Since armed forces retailer Naafi agreed an ADR scheme with professional services union MSF in June last year, there have yet to be any cases which go forward to employment tribunal. Previously, in a typical year, Naafi faced a dozen - many of which were either settled, or the union ended up winning.
In the view of HR director Mike Nicholson, there are good grounds to hail the deal, part of a wider partnership agreement, as progress. "It is early days, obviously, but there do seem to be fewer cases that go to tribunal than previously. With the reduction in the qualifying period, we realised we needed to take a different approach to how we dealt with grievances."
Now, if someone appeals a dismissal using the company's internal grievance procedure and is unsuccessful, the union and management jointly review the way it was conducted. If the union feels there is a case to answer, the matter goes to arbitration, with the arbitrator equipped to award compensation or reinstatement if appropriate - something that has yet to happen in practice.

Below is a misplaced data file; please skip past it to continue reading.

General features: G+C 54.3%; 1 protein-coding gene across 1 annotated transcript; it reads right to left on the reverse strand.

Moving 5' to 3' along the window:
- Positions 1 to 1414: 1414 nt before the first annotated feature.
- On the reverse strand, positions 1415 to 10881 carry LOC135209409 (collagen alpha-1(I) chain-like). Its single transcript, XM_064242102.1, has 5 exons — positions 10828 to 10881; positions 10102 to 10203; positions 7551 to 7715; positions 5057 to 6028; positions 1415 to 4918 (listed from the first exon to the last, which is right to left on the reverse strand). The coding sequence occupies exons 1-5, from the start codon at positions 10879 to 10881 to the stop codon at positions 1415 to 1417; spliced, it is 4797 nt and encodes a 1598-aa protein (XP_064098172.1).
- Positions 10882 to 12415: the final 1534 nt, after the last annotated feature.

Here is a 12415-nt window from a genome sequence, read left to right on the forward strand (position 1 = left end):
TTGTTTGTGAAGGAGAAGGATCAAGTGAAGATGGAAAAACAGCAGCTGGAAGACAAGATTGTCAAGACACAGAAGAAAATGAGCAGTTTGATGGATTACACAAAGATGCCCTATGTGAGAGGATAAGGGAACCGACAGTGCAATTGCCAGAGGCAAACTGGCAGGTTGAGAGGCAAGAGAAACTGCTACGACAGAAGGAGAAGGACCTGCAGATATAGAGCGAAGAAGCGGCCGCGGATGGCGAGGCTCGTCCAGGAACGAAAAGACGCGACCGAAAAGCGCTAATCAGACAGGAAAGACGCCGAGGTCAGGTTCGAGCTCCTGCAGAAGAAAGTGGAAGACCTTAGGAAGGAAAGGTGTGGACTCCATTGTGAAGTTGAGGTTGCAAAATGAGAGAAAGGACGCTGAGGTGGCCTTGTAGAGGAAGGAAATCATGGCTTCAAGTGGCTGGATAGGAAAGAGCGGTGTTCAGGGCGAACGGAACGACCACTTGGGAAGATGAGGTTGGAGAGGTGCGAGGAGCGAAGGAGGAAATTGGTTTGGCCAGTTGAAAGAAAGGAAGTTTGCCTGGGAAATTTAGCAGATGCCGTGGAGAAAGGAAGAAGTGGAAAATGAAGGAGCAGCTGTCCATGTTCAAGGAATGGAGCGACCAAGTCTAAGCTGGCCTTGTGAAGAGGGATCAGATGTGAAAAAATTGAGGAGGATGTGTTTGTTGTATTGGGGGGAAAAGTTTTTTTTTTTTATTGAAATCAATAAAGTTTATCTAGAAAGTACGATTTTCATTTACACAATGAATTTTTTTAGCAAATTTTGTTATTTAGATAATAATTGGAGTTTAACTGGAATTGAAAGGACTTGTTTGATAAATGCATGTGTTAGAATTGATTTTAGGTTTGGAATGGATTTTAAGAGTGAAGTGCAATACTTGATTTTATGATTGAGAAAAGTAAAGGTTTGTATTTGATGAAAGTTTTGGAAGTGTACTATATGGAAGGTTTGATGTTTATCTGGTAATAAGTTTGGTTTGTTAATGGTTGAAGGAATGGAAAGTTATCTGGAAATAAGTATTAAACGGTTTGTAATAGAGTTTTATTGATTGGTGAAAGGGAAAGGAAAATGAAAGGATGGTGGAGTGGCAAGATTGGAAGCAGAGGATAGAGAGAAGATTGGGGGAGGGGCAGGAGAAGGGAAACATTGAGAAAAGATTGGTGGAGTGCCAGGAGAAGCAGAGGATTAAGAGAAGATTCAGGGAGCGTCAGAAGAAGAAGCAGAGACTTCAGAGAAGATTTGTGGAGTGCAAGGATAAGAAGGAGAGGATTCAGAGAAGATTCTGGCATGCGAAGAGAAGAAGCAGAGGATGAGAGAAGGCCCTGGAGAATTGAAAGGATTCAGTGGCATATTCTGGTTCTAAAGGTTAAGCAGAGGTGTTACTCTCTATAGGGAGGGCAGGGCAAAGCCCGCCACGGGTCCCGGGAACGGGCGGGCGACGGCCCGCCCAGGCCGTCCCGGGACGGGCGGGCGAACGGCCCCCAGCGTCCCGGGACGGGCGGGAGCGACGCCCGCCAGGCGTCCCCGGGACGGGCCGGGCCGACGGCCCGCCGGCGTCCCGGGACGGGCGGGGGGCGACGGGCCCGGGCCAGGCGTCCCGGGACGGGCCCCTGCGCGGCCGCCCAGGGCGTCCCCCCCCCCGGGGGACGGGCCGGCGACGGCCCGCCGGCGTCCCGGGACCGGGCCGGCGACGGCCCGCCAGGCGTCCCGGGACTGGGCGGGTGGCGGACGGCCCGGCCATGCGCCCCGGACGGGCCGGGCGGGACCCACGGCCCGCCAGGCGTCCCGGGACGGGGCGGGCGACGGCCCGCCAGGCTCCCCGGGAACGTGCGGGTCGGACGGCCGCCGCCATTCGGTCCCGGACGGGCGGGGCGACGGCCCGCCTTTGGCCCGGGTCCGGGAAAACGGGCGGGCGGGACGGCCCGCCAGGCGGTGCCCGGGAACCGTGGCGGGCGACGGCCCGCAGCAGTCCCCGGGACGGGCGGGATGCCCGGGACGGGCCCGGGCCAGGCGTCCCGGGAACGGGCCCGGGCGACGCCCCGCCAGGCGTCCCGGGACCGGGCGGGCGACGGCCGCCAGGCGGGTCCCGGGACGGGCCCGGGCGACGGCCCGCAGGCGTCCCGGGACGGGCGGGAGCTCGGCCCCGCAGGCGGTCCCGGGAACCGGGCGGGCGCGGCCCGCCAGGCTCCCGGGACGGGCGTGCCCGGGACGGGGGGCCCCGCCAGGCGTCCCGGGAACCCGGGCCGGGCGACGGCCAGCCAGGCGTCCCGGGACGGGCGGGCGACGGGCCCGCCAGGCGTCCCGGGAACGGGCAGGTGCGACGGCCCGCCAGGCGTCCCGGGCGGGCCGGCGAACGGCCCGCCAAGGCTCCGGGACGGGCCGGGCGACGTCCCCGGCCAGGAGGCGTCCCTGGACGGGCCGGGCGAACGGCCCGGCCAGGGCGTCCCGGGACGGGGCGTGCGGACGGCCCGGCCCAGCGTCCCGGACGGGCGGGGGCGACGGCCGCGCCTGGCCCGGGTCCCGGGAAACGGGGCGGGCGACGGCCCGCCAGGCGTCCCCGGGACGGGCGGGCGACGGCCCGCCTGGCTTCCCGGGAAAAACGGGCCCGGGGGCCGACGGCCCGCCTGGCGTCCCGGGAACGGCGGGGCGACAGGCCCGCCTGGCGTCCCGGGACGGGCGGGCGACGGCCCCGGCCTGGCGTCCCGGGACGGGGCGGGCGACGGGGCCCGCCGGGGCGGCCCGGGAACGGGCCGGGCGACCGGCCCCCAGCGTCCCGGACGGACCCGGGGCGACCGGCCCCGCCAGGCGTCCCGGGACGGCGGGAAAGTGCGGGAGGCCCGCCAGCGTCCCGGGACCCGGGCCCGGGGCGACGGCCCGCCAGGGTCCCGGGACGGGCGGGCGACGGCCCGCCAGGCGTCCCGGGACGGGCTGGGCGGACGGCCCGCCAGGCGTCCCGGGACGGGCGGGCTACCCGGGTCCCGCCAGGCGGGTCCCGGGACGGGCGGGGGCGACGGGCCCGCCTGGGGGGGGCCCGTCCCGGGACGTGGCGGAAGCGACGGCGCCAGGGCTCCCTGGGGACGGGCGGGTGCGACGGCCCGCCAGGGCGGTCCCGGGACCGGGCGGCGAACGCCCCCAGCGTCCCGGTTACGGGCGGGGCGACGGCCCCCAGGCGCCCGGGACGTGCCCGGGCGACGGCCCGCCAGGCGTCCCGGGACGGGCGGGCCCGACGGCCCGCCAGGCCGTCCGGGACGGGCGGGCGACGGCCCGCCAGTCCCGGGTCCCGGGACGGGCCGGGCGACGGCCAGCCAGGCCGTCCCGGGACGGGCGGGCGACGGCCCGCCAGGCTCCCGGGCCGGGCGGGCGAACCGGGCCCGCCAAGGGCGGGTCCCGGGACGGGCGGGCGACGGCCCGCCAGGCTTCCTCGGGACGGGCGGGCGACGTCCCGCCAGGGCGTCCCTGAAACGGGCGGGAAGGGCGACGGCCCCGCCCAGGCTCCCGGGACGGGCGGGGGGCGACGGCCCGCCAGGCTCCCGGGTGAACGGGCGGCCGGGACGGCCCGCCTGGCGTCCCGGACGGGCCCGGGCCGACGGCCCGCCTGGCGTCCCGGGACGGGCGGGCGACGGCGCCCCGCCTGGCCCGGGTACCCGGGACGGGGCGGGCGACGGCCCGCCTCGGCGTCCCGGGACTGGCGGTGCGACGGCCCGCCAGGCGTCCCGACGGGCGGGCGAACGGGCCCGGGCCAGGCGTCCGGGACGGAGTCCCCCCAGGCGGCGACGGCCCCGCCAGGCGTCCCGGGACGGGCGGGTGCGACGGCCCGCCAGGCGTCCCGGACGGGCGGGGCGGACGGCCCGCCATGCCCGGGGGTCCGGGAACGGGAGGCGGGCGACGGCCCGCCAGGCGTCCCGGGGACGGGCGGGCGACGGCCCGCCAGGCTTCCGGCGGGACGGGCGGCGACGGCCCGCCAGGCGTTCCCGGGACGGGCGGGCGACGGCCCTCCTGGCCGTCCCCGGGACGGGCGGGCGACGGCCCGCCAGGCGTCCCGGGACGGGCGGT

If the union feels there is no case, the union agrees not to support a member - although he or she is still free to exercise their legal rights individually if they wish.
"If management has acted reasonably, we would advise a member that their chances are slim," says Mike Robinson, an MSF regional officer.
So far, in the few instances that have arisen, the union has agreed that management acted reasonably.
As part of the partnership deal, Naafi has also signed a no-strike deal with MSF for collective disputes and has agreed a binding arbitration system instead. However, in the event of individual rights cases, Nicholson says binding arbitration is not appropriate. "What we wanted were informal, streamlined procedures, not further layers of bureaucracy."
By Stephen Overell